Sports Stories

A potentially influential rule change for Verde Valley high school sports teams was approved by the Arizona Interscholastic Association’s legislative council during its meeting in Phoenix on Friday, March 3.

Winning by a wide margin, 39-5, the measure grants high school coaches to have organized practices with their respective teams year-round. Before, they only could during their particular season or during summer, from the last day of school until the first day of August. The change goes into effect July 1.

“I think it’s going to help us to know that we’re going to have competent coaches always working with the kids, and to have continuity,” Sedona Red Rock High School Athletic Director Tom Miller said. “Because their coaches during their season are also the coaches that are teaching them the same thing and have the same expectations in the offseason.”

Miller, a proponent of the change, was not concerned about Scorpions coaches pressuring athletes to play one sport year-round. Considering the school’s small population and abundance of multi-sport athletes, much like the other high schools in the Verde Valley, it is a noteworthy detail to watch during the coming seasons.

Mark Showers, Camp Verde High School’s athletic director, felt the same way, adding that each school will be responsible for policing its coaches.

“It will be up to the independent school to monitor their coaches getting kids to specialize,” Showers said. “At Camp Verde High School we don’t allow that.”

He continued on to acknowledge the advantages of being a multi-sport athlete.

“[They] are more well-rounded, better in school, the benefits are overwhelming,” said Showers, adding it helps prevents overuse injuries as well.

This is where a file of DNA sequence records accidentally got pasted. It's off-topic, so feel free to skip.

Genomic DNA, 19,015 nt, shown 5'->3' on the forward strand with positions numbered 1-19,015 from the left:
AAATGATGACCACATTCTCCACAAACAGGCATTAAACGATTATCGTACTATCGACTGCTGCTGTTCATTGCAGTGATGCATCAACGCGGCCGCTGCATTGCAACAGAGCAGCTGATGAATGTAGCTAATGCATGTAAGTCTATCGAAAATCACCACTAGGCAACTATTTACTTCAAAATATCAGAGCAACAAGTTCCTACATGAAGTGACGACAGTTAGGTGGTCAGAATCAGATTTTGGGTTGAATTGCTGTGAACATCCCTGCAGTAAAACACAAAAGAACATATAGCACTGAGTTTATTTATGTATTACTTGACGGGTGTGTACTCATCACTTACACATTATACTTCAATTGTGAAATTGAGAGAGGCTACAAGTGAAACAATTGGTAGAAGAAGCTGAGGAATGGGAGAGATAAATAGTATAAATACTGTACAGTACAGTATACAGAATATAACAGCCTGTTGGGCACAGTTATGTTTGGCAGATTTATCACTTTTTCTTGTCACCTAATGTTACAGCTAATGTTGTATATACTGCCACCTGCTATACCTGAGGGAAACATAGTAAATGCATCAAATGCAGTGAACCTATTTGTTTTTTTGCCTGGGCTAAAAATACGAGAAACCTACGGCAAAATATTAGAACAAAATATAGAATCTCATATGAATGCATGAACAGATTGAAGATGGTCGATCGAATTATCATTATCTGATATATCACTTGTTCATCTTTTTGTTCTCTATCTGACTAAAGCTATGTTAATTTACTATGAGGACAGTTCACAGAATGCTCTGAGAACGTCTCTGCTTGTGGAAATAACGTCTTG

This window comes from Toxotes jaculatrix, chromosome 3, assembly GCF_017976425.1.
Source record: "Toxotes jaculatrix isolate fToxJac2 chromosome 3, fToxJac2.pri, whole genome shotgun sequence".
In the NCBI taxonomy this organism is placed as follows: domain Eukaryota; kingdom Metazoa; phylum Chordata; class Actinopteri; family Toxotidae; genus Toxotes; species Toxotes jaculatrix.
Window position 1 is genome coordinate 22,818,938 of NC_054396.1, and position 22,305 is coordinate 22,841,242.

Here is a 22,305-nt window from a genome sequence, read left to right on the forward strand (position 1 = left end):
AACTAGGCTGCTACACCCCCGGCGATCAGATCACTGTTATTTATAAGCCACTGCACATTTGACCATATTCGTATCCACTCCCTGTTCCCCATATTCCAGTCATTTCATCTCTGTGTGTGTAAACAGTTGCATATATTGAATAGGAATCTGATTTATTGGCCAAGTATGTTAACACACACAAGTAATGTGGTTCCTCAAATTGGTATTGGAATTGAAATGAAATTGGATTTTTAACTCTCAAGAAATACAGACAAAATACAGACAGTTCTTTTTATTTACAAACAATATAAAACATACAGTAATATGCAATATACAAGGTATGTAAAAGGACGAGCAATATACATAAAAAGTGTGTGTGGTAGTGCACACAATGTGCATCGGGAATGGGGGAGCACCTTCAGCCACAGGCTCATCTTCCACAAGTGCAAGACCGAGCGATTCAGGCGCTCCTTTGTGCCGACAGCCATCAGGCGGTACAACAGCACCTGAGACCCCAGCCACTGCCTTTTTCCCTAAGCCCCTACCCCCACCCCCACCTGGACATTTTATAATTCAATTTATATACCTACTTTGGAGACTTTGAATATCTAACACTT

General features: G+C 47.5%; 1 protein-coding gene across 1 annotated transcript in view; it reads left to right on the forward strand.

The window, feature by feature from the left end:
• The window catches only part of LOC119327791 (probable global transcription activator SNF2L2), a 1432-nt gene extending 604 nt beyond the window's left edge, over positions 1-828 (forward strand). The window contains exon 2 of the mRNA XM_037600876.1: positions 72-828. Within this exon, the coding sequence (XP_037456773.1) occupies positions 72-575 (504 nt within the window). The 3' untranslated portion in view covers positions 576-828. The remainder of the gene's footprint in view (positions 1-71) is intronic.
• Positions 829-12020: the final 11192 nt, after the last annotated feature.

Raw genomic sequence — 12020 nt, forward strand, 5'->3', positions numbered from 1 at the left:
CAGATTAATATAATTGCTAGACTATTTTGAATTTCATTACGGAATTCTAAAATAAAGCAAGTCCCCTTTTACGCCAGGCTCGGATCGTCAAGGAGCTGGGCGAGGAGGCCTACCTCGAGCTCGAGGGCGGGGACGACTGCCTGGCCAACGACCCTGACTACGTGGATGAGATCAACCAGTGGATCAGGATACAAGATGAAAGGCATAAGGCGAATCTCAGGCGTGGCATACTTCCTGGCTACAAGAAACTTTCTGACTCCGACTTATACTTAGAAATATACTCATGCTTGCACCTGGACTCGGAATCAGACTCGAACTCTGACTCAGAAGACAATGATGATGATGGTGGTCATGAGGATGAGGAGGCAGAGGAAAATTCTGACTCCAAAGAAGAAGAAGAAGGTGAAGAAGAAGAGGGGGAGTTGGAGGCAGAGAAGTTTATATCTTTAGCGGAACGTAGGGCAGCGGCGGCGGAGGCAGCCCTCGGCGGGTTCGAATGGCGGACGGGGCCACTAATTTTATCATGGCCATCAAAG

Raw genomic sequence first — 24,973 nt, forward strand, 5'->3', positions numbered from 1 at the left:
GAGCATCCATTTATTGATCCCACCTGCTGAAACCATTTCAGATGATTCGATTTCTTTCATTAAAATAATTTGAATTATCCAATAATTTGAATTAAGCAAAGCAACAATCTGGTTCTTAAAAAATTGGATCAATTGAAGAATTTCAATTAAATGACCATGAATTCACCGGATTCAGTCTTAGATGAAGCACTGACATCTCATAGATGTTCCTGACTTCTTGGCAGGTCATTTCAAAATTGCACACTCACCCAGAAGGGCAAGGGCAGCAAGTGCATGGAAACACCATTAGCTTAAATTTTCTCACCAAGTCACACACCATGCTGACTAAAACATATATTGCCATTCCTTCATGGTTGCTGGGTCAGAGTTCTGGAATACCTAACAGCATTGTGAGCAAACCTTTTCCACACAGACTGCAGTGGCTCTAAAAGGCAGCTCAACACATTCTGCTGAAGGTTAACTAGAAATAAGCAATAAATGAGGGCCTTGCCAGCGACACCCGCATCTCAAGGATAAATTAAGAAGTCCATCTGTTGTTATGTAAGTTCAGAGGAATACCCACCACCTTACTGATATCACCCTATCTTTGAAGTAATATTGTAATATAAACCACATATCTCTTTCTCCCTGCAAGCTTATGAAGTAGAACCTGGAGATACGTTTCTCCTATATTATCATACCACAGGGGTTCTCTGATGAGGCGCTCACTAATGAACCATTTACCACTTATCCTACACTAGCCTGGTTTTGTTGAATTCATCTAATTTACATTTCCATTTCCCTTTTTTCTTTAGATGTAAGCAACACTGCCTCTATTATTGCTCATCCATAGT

Showers, also a supporter, introduced what the change means from the perspective of schools similar to those of the Verde Valley.

“One thing we talked about as athletic directors is that rural schools don’t have the same opportunities as the metro-area schools,” Showers said. “I think it will benefit the rural schools, but overall time will tell if it’s a good thing or not.”

While the rule change gives coaches the opportunity to practice regularly with their teams, it doesn’t mean that all will take advantage.

“It’s hard to say [what percentage of teams will], most schools don’t pay coaches to do the work [in the offseason]. They do it on their own dime,” Showers said.

The legislative council’s meeting notes also reflect an amendment made to AIA Bylaw 23.8, which addresses the use of helmets and shoulder pads during offseason training for football, takes immediate effect in time for spring football.

Bylaw 23.8.1, states “Instruction is limited to non-contact activities, and the only school equipment which may not be used out-of-season is helmets and shoulder pads.”